Labor lawyer helps workers in Mexico’s maquiladoras get their due


Photograph dated Feb. 18, 2019, showing Mexican labor attorney Susana Prieto Terrazas (c), surrounded by workers demanding better pay at the maquilas (assembly plants) in Matamoros, across the border from Brownsville, Texas. EFE-EPA/ Abraham Pineda-Jacome

MEXICO CITY.- A veteran attorney, Susana Prieto Terrazas, heads the so-called «Border Spring» that is playing the leading role in the workers’ movement in the northern Mexican city of Matamoros, achieving pay hikes for more than 70,000 employees of the maquilas (assembly plants) clustered along the boundary separating Mexico from the United States.

That translates into a pay increase of 20 percent and the payment of a bonus of about 32,000 pesos ($1,650).

In mid-October 2018, Prieto Terrazas posted a video on her Facebook page – which has been shared more than 1.7 million times – in which she reported to workers in the 43 Mexican municipalities on the border strip about the benefits they could achieve with a doubling of their salaries.

That increase was recently decreed by Mexico’s new president, Andres Manuel Lopez Obrador, and entered into force on Jan. 1.

In the border zone, the minimum wage was set at 176.72 pesos ($9.00) per day, in addition to which the Mexican government lowered the prices of fuel and reduced the income tax rate from 35 percent to 20 percent.

After posting the video, the attorney received approximately 15,000 messages from Matamoros workers asking her to help them because they did not know what was in their collective wage agreements.

That number of messages disturbed Prieto Terrazas, who three years earlier had refused to represent Matamoros workers who had been receiving death threats.

But starting on Jan. 12, when the workers began consulting her again, she decided to intervene in the matter.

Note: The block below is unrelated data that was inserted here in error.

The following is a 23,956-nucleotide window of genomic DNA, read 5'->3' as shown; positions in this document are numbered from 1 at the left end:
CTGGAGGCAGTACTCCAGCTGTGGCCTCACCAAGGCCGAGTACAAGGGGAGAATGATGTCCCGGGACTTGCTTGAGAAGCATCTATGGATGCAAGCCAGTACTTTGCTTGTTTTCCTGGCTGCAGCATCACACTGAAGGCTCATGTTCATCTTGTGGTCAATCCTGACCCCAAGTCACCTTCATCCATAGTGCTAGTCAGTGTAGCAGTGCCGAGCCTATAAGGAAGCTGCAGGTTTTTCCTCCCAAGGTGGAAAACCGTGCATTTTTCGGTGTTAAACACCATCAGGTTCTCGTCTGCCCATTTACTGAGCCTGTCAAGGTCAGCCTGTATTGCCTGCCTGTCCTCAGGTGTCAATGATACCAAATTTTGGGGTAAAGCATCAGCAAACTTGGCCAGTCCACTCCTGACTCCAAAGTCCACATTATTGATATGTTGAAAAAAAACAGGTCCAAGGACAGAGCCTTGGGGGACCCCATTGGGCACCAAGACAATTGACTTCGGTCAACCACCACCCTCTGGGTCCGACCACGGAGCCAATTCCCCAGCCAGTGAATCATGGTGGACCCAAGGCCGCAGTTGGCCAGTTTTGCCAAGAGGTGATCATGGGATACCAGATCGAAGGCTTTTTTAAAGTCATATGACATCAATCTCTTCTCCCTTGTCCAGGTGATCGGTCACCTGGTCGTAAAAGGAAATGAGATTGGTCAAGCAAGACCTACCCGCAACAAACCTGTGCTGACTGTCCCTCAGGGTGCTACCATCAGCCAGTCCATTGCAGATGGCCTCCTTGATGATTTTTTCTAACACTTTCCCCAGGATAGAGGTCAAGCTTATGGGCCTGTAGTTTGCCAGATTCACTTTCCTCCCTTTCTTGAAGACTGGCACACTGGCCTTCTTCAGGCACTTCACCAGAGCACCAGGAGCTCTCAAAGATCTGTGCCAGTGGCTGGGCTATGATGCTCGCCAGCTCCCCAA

«What are we doing? They don’t want to give us a copy of the collective wage agreement,» the lawyer told EFE that the workers said to her.

Prieto Terrazas once again resorted to social media to ask the workers to get their paystubs for their one-time bonuses.

«When they sent me the paystubs I got to work. I made some calculations that didn’t work out for me until I found the formula,» she said proudly.

She said that the workers told her that the maximum bonus payment had been about 3,000 pesos ($154), less than 10 percent of what they were supposed to receive.

With the machinery now in motion, Prieto Terrazas moved from her native Ciudad Juarez, just across the border from El Paso, to Matamoros, neighboring Brownsville, Texas.

With Facebook as their communications channel, the lawyer and the workers came to an agreement that they would launch a strike on Jan. 25.

On that day, some 45,000 maquila workers placed red-and-black strike flags at 45 companies and walked out en masse.

The pressure by the workers, who were «the true stars of the movement,» bore fruit after almost two weeks of being on strike, after which the majority of the firms reached an agreement with them.

Although the start-up process was tough, each day during late January and early February, Prieto Terrazas and the workers added to their victories by getting the various firms to give in to their demands.

After witnessing their colleagues’ victories firsthand, workers at other companies began organizing and added 25 maquilas in the following weeks.

But that was not before they received warnings from their bosses and the authorities that they were risking their jobs.

The reprisals against the attorney and against the workers were not slow in coming.

«I didn’t have anything to lose, but the workers did and, more importantly, that would leave them no food on their tables» if they remained unemployed, Prieto Terrazas said.

Given the strength of the movement, a number of stories and a lot of criticism began to swirl around the attorney, who received numerous death threats.

Although no official figures exist, estimates are that the strikes resulted in the firing of some 6,000 workers, and estimates by the employers’ organization are that the strikes caused more than $200 million in losses for the firms.

Prieto Terrazas, direct and fond of salty language, has posted on Facebook practically everything about the movement which, although it has become reduced in size, continues to operate more than two months after it erupted.

«Looking at the comparisons, this has been like the (2010) Arab Spring. I always dreamed that the workers would wake up and fight and it happened,» Prieto Terrazas said proudly.

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